Press enter after choosing selection

A Father's Letter

A Father's Letter image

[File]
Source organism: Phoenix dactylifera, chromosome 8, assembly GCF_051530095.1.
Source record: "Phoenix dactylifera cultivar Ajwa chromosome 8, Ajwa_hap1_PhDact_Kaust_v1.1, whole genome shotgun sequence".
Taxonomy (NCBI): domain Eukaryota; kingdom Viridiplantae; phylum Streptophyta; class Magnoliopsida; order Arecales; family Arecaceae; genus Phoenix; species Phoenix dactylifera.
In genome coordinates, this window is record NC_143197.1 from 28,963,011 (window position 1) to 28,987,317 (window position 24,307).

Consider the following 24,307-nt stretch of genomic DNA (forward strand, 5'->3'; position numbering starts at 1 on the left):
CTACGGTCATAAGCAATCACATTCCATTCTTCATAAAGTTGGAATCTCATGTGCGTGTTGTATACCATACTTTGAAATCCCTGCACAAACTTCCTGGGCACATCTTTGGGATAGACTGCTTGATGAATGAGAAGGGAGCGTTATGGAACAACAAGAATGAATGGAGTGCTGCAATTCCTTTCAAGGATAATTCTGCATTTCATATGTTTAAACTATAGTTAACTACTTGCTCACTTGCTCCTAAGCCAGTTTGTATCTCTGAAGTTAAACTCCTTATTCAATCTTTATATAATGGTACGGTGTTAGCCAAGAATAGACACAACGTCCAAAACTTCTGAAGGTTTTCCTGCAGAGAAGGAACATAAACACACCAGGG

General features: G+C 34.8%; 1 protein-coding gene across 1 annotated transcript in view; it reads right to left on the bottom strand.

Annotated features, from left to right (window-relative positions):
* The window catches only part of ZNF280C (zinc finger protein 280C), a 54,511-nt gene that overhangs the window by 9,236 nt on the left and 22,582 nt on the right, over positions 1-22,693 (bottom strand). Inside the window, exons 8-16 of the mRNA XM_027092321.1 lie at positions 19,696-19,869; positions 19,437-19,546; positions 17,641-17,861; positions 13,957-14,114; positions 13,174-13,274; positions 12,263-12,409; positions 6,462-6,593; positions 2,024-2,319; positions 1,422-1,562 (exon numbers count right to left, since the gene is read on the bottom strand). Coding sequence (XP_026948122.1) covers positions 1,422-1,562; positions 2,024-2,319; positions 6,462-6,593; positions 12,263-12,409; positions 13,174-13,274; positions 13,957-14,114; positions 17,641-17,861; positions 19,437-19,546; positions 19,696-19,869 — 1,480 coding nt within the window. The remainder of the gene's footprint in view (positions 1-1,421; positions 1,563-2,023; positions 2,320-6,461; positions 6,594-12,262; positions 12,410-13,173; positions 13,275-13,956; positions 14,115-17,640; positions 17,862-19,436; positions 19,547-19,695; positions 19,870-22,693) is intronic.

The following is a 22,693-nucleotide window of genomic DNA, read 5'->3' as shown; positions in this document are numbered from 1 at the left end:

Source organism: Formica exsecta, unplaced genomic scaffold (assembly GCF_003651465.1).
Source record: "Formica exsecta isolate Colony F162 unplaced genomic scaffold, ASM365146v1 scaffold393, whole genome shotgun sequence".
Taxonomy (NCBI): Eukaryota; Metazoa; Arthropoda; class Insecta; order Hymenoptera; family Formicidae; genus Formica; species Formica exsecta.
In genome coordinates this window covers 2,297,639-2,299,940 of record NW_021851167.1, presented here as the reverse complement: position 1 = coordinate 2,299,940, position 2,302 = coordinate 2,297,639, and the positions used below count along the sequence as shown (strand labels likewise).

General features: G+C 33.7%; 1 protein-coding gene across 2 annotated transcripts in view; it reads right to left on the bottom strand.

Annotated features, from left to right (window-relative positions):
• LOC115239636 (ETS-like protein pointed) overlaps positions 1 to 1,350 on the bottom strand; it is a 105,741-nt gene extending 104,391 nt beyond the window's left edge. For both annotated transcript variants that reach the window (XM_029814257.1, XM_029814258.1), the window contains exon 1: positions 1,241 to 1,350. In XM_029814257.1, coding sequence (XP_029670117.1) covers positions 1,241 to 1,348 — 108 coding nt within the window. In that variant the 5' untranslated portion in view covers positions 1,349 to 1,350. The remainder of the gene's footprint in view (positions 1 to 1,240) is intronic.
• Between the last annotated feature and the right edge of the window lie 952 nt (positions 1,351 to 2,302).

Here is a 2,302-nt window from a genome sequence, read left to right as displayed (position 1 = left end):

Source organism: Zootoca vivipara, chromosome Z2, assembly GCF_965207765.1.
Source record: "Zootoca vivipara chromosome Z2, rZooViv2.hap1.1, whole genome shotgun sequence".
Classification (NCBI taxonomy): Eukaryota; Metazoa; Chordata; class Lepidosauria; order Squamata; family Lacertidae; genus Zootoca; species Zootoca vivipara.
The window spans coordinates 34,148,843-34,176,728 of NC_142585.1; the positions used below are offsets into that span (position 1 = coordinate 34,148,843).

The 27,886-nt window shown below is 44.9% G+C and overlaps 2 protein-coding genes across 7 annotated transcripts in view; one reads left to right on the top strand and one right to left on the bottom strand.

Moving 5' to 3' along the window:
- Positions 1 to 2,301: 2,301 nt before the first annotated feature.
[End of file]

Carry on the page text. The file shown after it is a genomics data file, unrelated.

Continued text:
Parent Issue
Public Domain
OCR Text